How To Check On Your Social Security Benefits Before Retiring - Retirement Planning
As retirement approaches, estimating income for the retirement years is critical in planning for living and leisure expenses. It is suggested to request an updated Social Security Statement which estimates the projected benefit payments at different ages. As more people have been working longer than expected before retiring, the additional income can increase Social Security benefits.
The earliest one can take Social Security is age 62, which pays a lower benefit than waiting until full retirement age of 66 for those born between 1943 and 1954. Full retirement age increases gradually for those born between 1955 and 1960 until reaching age 67. For anyone born 1960 or thereafter, full retirement age is 67.
In order to request your estimated benefit payments, the Social Security website provides friendly calculations and estimates based on your most current tax year filing. Simply visit https://www.ssa.gov/myaccount/retire-calc.html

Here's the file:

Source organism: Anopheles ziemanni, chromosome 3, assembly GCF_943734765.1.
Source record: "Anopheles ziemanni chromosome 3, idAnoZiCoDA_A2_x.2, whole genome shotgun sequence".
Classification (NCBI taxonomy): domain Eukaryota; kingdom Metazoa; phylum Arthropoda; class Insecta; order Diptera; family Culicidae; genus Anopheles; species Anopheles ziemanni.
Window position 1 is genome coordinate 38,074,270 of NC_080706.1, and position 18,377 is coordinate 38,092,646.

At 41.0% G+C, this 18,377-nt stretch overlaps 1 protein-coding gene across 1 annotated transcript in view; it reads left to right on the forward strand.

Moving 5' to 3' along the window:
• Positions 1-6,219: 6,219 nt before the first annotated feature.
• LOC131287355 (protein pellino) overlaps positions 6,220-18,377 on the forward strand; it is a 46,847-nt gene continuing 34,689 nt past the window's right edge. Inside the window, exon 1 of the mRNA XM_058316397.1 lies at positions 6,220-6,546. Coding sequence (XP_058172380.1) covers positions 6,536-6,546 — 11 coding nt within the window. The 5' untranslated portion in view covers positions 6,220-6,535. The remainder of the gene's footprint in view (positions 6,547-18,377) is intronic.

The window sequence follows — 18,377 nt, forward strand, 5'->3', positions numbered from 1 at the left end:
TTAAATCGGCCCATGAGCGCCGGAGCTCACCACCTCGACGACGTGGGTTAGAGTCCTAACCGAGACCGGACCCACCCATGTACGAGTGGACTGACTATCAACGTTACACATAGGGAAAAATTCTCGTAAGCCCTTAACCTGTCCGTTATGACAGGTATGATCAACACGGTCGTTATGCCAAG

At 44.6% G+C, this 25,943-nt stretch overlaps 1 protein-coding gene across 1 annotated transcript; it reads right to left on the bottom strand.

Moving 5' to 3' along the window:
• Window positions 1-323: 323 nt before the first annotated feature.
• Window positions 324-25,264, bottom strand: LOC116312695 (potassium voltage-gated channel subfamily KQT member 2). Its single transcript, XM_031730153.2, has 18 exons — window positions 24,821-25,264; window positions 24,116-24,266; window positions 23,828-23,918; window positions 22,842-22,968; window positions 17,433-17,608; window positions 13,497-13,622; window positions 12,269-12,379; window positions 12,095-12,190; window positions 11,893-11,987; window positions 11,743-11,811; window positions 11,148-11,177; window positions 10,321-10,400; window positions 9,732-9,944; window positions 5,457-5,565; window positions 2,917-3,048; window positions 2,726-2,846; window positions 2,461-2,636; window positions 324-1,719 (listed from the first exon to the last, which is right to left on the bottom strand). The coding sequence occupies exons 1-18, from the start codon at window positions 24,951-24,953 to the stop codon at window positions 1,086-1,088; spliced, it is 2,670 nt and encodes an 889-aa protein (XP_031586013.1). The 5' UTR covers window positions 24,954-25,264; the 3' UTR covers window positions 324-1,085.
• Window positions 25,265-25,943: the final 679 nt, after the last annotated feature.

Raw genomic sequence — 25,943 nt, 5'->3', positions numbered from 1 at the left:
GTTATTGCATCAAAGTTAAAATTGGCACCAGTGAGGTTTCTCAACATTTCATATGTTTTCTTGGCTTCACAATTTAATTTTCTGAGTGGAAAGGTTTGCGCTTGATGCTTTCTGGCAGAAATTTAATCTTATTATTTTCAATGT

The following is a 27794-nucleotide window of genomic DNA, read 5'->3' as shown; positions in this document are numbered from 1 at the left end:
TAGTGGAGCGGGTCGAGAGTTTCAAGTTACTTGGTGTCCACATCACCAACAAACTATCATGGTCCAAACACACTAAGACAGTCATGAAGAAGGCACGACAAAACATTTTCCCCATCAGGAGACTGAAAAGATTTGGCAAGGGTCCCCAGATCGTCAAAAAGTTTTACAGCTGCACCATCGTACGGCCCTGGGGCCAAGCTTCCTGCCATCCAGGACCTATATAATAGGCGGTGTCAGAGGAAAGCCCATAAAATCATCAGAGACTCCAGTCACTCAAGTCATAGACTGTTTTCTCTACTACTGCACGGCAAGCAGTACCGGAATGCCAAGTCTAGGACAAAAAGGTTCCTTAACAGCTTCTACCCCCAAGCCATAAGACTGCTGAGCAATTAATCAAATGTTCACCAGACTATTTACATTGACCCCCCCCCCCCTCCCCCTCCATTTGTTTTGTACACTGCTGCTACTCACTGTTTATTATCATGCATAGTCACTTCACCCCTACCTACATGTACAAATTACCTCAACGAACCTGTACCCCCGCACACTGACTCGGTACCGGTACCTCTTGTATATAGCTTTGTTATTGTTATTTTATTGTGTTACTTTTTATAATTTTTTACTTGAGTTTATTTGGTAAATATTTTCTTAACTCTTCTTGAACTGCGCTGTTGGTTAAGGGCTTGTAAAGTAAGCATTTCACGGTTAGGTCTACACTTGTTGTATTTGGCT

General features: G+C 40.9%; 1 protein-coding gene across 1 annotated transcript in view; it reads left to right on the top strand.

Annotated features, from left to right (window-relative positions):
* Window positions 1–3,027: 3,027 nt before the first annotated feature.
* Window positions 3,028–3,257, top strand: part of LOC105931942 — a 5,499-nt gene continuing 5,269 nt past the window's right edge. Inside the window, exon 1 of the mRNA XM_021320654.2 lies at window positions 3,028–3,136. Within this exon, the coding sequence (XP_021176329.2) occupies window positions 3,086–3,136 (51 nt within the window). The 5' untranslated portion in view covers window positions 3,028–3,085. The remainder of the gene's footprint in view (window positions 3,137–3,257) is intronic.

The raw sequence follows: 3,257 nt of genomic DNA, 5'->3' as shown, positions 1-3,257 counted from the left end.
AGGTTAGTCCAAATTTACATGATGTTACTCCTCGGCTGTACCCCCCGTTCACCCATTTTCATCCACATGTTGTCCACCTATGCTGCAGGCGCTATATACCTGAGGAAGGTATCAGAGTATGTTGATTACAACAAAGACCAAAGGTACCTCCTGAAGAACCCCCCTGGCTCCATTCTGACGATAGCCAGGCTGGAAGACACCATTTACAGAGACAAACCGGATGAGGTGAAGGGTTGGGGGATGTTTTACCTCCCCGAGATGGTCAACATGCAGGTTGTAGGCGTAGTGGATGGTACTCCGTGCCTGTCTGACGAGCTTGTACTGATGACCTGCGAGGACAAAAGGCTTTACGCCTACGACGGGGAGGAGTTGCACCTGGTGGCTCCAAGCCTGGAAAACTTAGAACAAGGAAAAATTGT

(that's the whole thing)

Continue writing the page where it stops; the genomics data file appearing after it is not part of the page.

**Market Returns: All data is indicative of total return which includes capital gain/loss and reinvested dividends for noted period. Index data sources; MSCI, DJ-UBSCI, WTI, IDC, S&P. The information provided is believed to be reliable, but its accuracy or completeness is not warranted. This material is not intended as an offer or solicitation for the purchase or sale of any stock, bond, mutual fund, or any other financial instrument. The views and strategies discussed herein may not be appropriate and/or suitable for all investors. This material is meant solely for informational purposes, and is not intended to suffice as any type of accounting, legal, tax, or estate planning advice. Any and all forecasts mentioned are for illustrative purposes only and should not be interpreted as investment recommendations.